no commentThe allergy practice settlement that was recently announced will be known as the “no comment” settlement in my mind.  As always, there are lessons to be learned from this announcement and the way OCR handled it.  This settlement brings up a lot of discussions about handling patient public comments.

 

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In this episode:

Should have said no comment

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[4:15]

Should have said no comment

This announcement added a new twist to the ones we have seen lately.  In this case, it boils down to a few issues.

  1. Talking to the media about patients is never a good idea without authorization.
  2. When someone screws up no matter who they are you have to apply your sanction policy
  3. If you get a notice from OCR about an investigation you should take immediate action to address the case.

Here is the gist of the case.

Patient has some issue bring a service dog into an allergy clinic.  The patient got angry enough that they filed a complaint with HHS for civil rights violations.  Then, they talked to a reporter about the complaint.  The reporter calls the office to get a statement.  What happens next is why it became a HIPAA issue.

The request for comment to the office prompted two things to happen:

  1. The privacy officer said don’t comment or say no comment.
  2. The doctor unloaded with a reporter which prompted the call

At this point, both DOJ and OCR told them we are looking into what is going on here.  When that happened another HIPAA problem emerged.  This second HIPAA issue is what really pushed this one into the “make an example out of them” pile.  They did nothing concerning the violation the doctor made.  There were zero sanctions enforced after a blatant disregard for patient privacy laws.

OCR points out that not only did they do nothing when it happened, but they still did nothing when they were notified of the investigation.  This is an important point we should all pay attention to in the future.  If there is an investigation notification, you should review everything and make sure you do now anything you didn’t do when the incident occurred, like sanction the staff member for their infraction.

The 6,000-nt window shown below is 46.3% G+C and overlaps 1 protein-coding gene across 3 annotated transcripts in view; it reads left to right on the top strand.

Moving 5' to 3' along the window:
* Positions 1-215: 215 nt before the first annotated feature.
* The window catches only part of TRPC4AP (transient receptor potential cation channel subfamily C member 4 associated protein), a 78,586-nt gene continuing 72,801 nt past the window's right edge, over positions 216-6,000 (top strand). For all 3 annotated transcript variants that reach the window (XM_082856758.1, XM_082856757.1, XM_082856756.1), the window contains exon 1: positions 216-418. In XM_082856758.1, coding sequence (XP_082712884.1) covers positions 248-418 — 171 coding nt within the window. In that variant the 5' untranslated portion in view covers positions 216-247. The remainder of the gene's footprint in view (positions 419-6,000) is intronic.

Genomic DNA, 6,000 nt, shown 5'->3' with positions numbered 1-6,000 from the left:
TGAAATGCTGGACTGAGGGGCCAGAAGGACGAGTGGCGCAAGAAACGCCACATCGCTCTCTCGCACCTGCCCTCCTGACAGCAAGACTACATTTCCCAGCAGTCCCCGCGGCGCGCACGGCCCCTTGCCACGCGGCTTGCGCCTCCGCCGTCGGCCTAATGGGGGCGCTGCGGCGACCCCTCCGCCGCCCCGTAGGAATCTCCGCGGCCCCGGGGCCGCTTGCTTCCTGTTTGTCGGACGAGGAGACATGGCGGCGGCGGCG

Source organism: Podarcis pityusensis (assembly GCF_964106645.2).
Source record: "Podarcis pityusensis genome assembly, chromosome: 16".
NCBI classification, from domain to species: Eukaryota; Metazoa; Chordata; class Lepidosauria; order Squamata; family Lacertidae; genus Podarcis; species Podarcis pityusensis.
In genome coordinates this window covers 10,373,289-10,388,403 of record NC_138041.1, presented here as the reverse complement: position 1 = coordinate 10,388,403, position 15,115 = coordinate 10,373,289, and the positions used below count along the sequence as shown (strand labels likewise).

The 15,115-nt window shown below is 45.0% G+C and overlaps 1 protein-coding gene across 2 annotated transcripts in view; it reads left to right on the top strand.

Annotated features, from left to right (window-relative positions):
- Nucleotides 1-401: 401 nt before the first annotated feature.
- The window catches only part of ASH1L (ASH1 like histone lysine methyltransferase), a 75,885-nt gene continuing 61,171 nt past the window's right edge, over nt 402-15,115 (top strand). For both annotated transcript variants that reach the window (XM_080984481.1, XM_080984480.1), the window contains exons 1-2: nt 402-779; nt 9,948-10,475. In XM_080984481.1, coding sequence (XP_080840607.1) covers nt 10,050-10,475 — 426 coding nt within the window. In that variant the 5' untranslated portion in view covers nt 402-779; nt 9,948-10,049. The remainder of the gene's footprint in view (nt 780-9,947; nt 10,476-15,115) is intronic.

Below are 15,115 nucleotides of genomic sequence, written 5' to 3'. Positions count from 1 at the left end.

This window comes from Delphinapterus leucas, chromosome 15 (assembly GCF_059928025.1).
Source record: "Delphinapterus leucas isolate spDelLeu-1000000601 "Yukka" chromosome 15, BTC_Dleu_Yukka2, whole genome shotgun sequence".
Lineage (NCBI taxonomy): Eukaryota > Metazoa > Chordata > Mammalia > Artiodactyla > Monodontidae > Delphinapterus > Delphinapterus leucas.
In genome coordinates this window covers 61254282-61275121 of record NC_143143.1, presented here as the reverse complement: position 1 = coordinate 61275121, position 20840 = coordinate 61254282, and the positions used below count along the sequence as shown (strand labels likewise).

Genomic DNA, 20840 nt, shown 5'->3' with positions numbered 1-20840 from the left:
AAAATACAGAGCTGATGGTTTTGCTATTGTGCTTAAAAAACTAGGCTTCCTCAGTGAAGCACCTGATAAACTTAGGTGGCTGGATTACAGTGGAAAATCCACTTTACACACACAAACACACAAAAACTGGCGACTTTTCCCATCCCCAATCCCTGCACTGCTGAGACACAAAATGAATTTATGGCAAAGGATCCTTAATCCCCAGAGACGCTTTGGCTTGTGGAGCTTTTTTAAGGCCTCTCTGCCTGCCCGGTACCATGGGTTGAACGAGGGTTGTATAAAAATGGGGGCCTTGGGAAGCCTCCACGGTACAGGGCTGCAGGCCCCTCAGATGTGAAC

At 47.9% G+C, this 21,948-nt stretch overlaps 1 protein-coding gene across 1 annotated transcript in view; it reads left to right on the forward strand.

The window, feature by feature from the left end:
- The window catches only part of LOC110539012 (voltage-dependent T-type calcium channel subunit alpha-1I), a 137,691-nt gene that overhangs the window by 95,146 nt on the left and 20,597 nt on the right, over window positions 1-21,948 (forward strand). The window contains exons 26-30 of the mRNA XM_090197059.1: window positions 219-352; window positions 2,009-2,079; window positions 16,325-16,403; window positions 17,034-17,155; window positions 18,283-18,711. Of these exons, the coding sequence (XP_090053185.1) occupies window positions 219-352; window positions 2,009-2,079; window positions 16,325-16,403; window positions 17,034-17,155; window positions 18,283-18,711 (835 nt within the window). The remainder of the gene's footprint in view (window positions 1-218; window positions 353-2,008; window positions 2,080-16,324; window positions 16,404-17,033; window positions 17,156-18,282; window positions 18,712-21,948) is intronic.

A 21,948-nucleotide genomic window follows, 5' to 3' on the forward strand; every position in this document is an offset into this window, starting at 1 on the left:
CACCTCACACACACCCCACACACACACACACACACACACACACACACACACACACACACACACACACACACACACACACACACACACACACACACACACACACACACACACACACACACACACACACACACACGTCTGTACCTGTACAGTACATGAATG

There were several articles about the no comment case that talked about the 3 doctor group paying 6 figures.  Those articles miss the real points that OCR is trying to make from this example.  The points here are that:

  1. You can’t talk publicly about information or people that you know through your job.
  2. If there is a HIPAA violation you must sanction the workforce member(s) no matter who that may be.

Another important point this one brings up is at what point can we defend ourselves from this type of attack.  Especially, when they are unwarranted and relentless like some can be on social media and review sites.  While this may be a concern for many it is probably still not a good idea to engage those folks.

The need to respond to criticism is used against humans over time.  “Don’t call my baby ugly” is not a defense when it comes to privacy laws, however.  Often, this comes up when people are basically trolling doctors, practices, businesses, or individuals online.  If the person who is making noise is someone that is known to you through your job then you really should not say anything to them or about them publicly.  If they give you consent you can but what troll would do that!?

Most trolls that do this stuff are only emboldened by the responses.  It is very hard to shut them down.  You are probably better off getting others to do positive responses that addressing the negative one.

Another issue is responding to positive ones with details that you shouldn’t include.  If someone gives you a glowing review or thanks you for being awesome the best response is something like:

Thank you for your kind words”.   If you reply with something like “We love having you as a patient” you have now released PHI about that person.  Who knows how that could come back and bite you in the you-know-where.

Finally, let’s talk about the CAP.  This one is two years but it focuses on developing policies and procedures and enforcing them.  Most things are all about privacy rules and making sure the staff understands what is IIHI and PHI.  But buried down in there you see the security rule quietly lurking.

Instructions and Procedures that address appropriate administrative, technical and physical safeguards to protect PHI from any intentional or unintentional use or disclosure (a) that define PHI as it relates to IIHI and (b) for media inquiries.

As we have pointed out before, these corrective action plans or CAPs have the clause in them that if you don’t stick to the plan you go back to the penalty phase of enforcement.  That means “do you remember what we told you the amount we could actually set as fine for you over this?”  Well yes, we will go back to that because you failed to hold up your end of the bargain.

No comment is the easiest way to go if you feel that you can’t just say nothing.  But as Mike Birbiglia says in a very hysterical comedy bit What I should have said was nothing.

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HIPAA is not about compliance, it’s about patient care. TM

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